As Moore’s Law runs out of steam, and fabrication of Boolean circuits on silicon appears to be reaching its limits, some computer scientists and physicists are looking beyond the limits of current computing to “reversible computing.” That is, instead of one-way circuits that produce a deterministic output from given inputs, reversible computing works both ways: Inputs can be obtained from outputs by running the circuits in reverse. Generally speaking, computation runs in one direction, producing outputs from inputs, without the ability to run backwards and compute inputs from outputs. Continue reading Is Computing in Reverse the Next Big Thing?
A few months ago Science sent many people a sample of the magazine and a solicitation to subscribe. As seems to be the manner in which these things are done, there were several enticements included in the package. The one that caught our eyes was the free T-shirt. Continue reading Your Science T-Shirt Doesn’t Fly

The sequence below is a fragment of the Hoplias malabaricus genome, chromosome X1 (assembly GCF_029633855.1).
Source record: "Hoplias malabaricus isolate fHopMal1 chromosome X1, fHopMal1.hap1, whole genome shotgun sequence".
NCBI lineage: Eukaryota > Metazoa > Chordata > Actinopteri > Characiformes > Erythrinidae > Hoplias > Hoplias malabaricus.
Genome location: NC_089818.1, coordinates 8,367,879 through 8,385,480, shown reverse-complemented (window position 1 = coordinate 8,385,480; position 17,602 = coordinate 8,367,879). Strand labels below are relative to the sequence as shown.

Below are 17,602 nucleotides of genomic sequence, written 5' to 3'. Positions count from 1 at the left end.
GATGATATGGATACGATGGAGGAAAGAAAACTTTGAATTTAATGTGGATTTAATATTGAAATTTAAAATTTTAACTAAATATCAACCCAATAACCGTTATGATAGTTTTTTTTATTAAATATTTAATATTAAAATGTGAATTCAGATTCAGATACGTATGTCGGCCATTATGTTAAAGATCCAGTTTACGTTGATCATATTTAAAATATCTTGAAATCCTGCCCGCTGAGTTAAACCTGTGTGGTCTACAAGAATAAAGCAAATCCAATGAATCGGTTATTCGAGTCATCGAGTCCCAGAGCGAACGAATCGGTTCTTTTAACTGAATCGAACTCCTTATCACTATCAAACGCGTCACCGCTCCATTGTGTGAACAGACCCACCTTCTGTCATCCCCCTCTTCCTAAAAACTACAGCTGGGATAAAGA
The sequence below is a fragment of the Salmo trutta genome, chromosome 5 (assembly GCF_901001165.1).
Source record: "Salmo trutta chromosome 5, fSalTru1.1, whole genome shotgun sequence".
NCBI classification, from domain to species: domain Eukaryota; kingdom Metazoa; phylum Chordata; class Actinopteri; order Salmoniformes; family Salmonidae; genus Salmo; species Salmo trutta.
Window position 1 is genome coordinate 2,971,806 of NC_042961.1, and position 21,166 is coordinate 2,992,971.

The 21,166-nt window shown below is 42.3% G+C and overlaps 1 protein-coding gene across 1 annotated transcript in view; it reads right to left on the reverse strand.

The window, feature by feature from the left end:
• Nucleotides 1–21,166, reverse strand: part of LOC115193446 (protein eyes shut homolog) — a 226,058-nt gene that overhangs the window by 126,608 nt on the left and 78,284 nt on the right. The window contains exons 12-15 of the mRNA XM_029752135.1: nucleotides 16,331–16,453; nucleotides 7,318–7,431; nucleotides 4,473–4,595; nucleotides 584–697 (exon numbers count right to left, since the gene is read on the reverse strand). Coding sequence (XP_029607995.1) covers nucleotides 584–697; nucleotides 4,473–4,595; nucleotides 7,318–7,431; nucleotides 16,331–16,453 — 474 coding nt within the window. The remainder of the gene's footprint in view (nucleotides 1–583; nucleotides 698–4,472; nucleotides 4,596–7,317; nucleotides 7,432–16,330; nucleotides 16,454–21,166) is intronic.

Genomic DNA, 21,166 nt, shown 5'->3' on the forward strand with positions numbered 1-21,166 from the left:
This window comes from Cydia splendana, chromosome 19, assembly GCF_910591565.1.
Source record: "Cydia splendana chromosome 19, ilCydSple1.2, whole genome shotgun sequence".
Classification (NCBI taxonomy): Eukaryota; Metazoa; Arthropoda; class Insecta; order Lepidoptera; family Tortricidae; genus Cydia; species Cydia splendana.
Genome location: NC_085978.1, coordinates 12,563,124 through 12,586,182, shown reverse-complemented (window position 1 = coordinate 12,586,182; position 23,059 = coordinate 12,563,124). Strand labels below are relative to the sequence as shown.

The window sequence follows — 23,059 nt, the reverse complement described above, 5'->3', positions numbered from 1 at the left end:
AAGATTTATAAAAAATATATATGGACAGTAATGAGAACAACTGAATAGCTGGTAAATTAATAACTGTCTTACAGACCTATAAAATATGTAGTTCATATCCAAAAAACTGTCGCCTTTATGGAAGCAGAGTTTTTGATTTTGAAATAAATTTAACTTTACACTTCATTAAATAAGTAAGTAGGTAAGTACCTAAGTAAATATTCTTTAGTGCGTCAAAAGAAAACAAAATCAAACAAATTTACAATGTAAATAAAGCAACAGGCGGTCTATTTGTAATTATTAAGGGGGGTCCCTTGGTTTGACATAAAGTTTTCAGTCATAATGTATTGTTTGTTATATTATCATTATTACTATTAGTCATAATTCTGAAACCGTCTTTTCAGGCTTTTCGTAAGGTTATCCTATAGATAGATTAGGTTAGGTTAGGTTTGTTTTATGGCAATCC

Some people have the strange idea that science is too straight-laced to be funny. These people are not scientists. True scientists love to tell jokes about themselves. To prove the point (scientists are always trying to prove a point), here is a collection of examples. Continue reading The Funny Side of Science
Emö Rubik invented the Rubik’s Cube in 1974 and it became the world’s most popular puzzle. The cube consists of 26 cubelets that move and turn when the faces are twisted. This cube (pictured above) is in a solved position when each face is a uniform color. The goal is to take a randomized cube though a series of face twists to transform it into the solved position. Learning to solve a Rubik’s Cube can teach us something about learning to program.
Programming has always been seen as a skill in addition to a thinking process. But what exactly does it mean when we say programming is a skill? How is this a useful insight? Continue reading Can a Rubik’s Cube Teach You Programming?